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Urea Gold Fertiliser


Recently, Indian Prime Minister officially launched ‘Urea Gold’ fertiliser’. It is developed by Rashtriya Chemicals and Fertilizers Ltd (RCF), a leading fertilizer and chemical manufacturing company in India in the Public Sector.


GS III: Agriculture

Dimensions of the Article:

  1. Urea Gold
  2. Urea Consumption in India
  3. Challenges
  4. Way Forward

Urea Gold

  • Urea Gold is a novel fertilizer produced by combining urea with sulfur, resulting in a composite fertilizer containing 37% nitrogen (N) and 17% sulfur (S).
  • This innovative blend addresses the deficiency of sulfur in Indian soils while also enhancing nitrogen use efficiency.

Characteristics of Urea Gold:

  • Urea Gold serves a dual purpose: fulfilling sulfur requirements in Indian soils and optimizing nitrogen utilization.
  • Conventional urea contains a single nutrient, nitrogen (N), at 46%.
Key Features:
  • Indian soils commonly lack sulfur, which is particularly crucial for oilseeds and pulses.
  • By incorporating sulfur into the fertilizer formulation, Urea Gold provides a comprehensive nutrient profile that meets the specific needs of crops dependent on sulfur.
  • An innovative aspect of Urea Gold is its potential to enhance nitrogen use efficiency (NUE).
  • The sulfur coating on urea enables the gradual release of nitrogen, extending nutrient availability over time.
  • This prolonged nutrient release sustains plant greenness for an extended period, allowing farmers to reduce application frequency.
  • Typically, farmers apply urea when they observe leaves turning yellow.
  • Urea Gold has the capability to boost crop yields by maximizing nutrient utilization.
  • Gradual nutrient release minimizes wastage and improves nutrient uptake by plants, leading to increased overall productivity.

Urea Consumption in India:

  • Urea is a white crystalline compound widely used as a synthetic fertilizer in Indian agriculture.
  • Upon application to soil or crops, it undergoes enzymatic breakdown into ammonia and carbon dioxide.
  • Ammonia is converted to ammonium ions, which plants absorb for growth.
Current Urea Consumption Status:
  • Urea holds the distinction of being India’s most commonly used fertilizer.
  • Consumption and sales of urea have witnessed an increase from 26.7 million tonnes (mt) to 35.7 mt between 2009-10 and 2022-23.
Similar Interventions to Urea Gold:

Neem Coated Urea:

  • This variant of urea is coated with neem oil.
  • The coating diminishes nitrogen losses through leaching and volatilization.
  • Neem-coated urea also exhibits insecticidal and nematicidal properties, enhances soil texture and water retention.

Liquid Nano Urea:

  • An advanced nanotechnology-based fertilizer applied through leaf spraying.
  • Enhances crop productivity and nutritional quality.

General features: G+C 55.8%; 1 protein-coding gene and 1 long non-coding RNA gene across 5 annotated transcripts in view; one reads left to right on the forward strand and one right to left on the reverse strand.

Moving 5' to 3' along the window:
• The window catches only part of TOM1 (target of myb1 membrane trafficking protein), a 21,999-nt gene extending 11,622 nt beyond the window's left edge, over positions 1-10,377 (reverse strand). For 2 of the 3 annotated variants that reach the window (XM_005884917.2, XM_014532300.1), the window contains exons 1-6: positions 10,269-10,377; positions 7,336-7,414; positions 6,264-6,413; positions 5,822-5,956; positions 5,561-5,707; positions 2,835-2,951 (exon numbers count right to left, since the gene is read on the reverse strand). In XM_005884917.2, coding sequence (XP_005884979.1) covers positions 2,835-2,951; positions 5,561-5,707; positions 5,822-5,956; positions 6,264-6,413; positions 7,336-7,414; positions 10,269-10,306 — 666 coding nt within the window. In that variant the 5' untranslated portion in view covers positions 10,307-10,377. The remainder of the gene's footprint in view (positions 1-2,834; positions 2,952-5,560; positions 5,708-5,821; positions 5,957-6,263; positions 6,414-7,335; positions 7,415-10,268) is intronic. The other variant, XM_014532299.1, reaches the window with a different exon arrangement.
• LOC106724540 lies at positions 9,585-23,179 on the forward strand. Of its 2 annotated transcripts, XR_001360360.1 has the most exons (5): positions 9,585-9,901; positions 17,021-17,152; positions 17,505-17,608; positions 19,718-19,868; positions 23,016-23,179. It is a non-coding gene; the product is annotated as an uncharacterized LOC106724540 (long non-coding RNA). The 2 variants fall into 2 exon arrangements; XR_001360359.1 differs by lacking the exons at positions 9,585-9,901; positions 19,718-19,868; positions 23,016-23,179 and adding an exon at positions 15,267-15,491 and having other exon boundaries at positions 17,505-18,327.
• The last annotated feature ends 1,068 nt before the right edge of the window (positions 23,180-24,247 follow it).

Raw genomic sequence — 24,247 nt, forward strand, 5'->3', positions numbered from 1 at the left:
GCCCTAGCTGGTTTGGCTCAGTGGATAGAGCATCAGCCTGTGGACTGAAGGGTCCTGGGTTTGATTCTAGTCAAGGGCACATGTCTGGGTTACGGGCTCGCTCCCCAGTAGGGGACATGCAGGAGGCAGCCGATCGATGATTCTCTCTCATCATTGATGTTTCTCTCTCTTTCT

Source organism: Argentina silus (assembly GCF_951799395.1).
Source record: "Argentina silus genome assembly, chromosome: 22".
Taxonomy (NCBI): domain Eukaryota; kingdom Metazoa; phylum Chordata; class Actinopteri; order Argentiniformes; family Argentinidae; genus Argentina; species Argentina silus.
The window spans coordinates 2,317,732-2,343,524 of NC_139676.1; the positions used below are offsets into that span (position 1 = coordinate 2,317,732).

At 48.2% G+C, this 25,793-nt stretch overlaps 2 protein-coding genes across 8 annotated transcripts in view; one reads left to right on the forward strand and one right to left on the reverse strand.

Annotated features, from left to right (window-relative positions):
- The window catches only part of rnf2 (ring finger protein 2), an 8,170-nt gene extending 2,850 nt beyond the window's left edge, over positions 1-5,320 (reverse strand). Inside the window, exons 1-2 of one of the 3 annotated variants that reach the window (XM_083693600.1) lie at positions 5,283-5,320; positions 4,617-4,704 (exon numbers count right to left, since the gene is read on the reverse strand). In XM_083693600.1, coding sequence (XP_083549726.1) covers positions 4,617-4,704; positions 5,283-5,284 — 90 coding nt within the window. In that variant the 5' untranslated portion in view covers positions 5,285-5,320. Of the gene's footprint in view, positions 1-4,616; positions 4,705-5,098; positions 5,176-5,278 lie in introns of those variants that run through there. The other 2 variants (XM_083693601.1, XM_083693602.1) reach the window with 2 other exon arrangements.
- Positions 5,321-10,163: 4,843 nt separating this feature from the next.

• Reduces fertilizer consumption, improves nitrogen use efficiency, and leads to cost savings.


  • Import Dependency: In the fiscal year 2022-23, out of the total 35.7 million metric tons (mt) of urea sold, 7.6 mt were imported, raising concerns about import reliance.
  • Feedstock Dependency: Even domestically produced urea is heavily dependent on imported natural gas, a crucial feedstock in its production process.
  • Nutrient Loss: About 65% of applied nitrogen (N) is lost due to factors like ammonia gas release into the atmosphere and nitrate leaching into the ground post-conversion.
  • Decreased Nutrient Use Efficiency (NUE): The decline in NUE has led to a scenario where farmers need to use more fertilizer to achieve the same crop yield.
  • Subsidy Impact: Urea receives substantial government subsidies to keep prices low for farmers.
  • However, this has led to issues like overuse and inefficient consumption due to its affordability.
  • Overuse Issues: The affordability of urea often prompts farmers to use more than necessary, potentially causing imbalanced nutrient application and environmental harm

Way Forward:

  • Fortification for Enhanced Nutrient Content: Urea and other fertilizers like DAP can be fortified with micronutrients to boost crop yields and improve the efficiency of imported nutrients.
  • Alternative Coating: Since India has limited reserves of natural gas, rock phosphate, potash, and sulfur, considering coating fertilizers with secondary nutrients (calcium and magnesium) and micronutrients (zinc, boron, manganese, molybdenum, iron, copper, and nickel) can be more sustainable.
  • Precision Agriculture Techniques: Implementing precision agriculture methods like variable rate application can tailor fertilizer use based on specific crop and soil needs, minimizing overuse and nutrient wastage.
  • Comprehensive Nutrient Management: Encouraging farmers to adopt nutrient management plans that consider the NPK needs of crops can promote balanced fertilizer application, reducing reliance solely on urea.
  • Diverse Cropping Patterns: Promoting diverse crops and crop rotation can reduce excessive urea demand. Leguminous crops, for instance, can fix atmospheric nitrogen, decreasing the need for nitrogen fertilizers.
  • Subsidy Reform: Gradual rationalization and reform of the fertilizer subsidy system can incentivize the adoption of balanced fertilization practices. Subsidies could be directed towards alternative nutrient sources to encourage reduced urea consumption.

-Source:  Indian Express

February 2024